Romney Stops Short Of Calling Trump Racist

Phillip Nieto Contributor
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Republican Utah Sen. Mitt Romney stopped short of calling Trump a racist for his Sunday tweets that called on progressive Democrats to leave the country if they didn’t like the United States.

“That’s all I got, thanks,” said Romney as he walked away from an interview with Alison King of NBC10 Boston. (RELATED: Trump To Progressives: Fix Where You Came From First)

“I certainly feel a number of these new members of Congress have views that are not consistent with my experience and not consistent with building a strong America,” said Romney. King noted that he later added, “At the same time, I recognize that the Pres has a unique and noble calling to unite all Americans regardless of our creeds or race or place of our national origin and I think in that case, the Pres fell far short.”

The tweets themselves were made on Sunday evening by Trump and have caused a lot of controversy, with Democratic Representatives Alexandria Ocasio-Cortez, Rashida Tlaib, Ilhan Omar, and Ayanna Pressley all hosting a joint conference Monday night to “fire back” at Trump.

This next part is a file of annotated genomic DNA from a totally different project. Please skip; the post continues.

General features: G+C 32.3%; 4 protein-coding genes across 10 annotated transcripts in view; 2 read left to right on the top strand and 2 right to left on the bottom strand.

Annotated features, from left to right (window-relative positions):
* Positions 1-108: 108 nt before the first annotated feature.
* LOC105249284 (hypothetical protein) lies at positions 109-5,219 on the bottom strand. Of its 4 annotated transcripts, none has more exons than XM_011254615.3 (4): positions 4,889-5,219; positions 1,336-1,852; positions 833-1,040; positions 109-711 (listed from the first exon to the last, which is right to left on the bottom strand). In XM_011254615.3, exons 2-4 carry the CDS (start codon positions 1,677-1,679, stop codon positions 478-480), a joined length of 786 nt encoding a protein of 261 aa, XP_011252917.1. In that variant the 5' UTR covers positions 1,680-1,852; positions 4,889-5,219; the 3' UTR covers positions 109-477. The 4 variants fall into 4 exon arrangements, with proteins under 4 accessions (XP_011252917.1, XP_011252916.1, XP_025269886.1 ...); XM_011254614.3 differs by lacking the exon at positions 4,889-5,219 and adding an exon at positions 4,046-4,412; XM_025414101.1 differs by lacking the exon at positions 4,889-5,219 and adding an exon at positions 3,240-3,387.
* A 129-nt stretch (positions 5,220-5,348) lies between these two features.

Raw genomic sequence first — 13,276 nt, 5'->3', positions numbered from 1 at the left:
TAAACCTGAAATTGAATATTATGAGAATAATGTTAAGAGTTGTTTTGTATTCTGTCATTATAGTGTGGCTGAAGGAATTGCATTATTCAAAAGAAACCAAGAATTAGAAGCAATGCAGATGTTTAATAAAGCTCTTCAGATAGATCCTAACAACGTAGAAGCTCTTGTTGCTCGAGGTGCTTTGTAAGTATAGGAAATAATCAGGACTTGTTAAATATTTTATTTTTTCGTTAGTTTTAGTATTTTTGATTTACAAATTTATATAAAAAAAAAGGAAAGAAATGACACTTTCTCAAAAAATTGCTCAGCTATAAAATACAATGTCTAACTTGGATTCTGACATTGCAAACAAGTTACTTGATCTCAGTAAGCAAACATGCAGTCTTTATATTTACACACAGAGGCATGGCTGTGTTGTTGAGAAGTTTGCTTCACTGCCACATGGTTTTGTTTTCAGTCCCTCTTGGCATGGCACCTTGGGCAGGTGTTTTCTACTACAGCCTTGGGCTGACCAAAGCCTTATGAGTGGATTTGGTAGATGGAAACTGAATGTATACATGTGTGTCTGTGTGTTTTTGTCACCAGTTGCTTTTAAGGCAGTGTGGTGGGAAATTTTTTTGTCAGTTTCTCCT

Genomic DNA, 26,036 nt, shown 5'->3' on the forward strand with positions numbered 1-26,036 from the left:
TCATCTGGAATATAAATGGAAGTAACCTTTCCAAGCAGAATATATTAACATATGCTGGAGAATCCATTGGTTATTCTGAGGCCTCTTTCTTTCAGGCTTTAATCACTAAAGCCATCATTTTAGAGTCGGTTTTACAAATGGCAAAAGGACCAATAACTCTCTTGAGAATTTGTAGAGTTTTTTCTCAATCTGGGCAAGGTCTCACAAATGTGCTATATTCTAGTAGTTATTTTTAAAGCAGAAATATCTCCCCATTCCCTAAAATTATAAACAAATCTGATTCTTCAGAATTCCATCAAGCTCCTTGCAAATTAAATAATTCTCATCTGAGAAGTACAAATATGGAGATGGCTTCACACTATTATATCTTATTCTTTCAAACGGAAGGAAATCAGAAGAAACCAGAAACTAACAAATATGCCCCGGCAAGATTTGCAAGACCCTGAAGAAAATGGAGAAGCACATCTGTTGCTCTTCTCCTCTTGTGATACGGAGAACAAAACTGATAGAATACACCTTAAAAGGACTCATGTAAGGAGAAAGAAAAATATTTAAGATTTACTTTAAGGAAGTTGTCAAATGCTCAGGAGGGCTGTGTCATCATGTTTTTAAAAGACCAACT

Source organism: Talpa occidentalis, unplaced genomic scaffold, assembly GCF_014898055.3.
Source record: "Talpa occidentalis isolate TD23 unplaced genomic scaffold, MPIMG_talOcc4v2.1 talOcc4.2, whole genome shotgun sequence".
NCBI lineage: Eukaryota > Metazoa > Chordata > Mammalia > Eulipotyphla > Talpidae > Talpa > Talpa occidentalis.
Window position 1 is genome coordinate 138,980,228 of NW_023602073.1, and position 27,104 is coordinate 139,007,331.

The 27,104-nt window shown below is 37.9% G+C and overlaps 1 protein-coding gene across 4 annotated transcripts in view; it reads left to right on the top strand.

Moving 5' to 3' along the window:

WASHINGTON, DC – JULY 15: (L-R) U.S. Rep. Alexandria Ocasio-Cortez (D-NY) speaks as Reps. Ayanna Pressley (D-MA), Ilhan Omar (D-MN) and Rashida Tlaib (D-MI) listen during a news conference at the U.S. Capitol on July 15, 2019 in Washington, DC. President Donald Trump stepped up attacks on the four progressive Democratic congresswomen, saying that if they’re not happy in the U.S., “they can leave.” (Photo by Alex Wroblewski/Getty Images)

Romney, in the past, has not been afraid to stray away from the rest of the Republican Party and openly criticize Trump. After the Mueller report was released, Romney stated on Twitter, “I am sickened at the extent and pervasiveness of dishonesty and misdirection by individuals in the highest office of the land, including the President.” (RELATED: Mitt Romney Takes Flak From Trump Supporters For Mueller Statement)

He continued saying, “I am also appalled that, among other things, fellow citizens working in a campaign for president welcomed help from Russia — including information that had been illegally obtained; that none of them acted to inform American law enforcement; and that the campaign chairman was actively promoting Russian interests in Ukraine.”

During the 2016 election Romney used even harsher language saying, “Trump is a phony, a fraud.”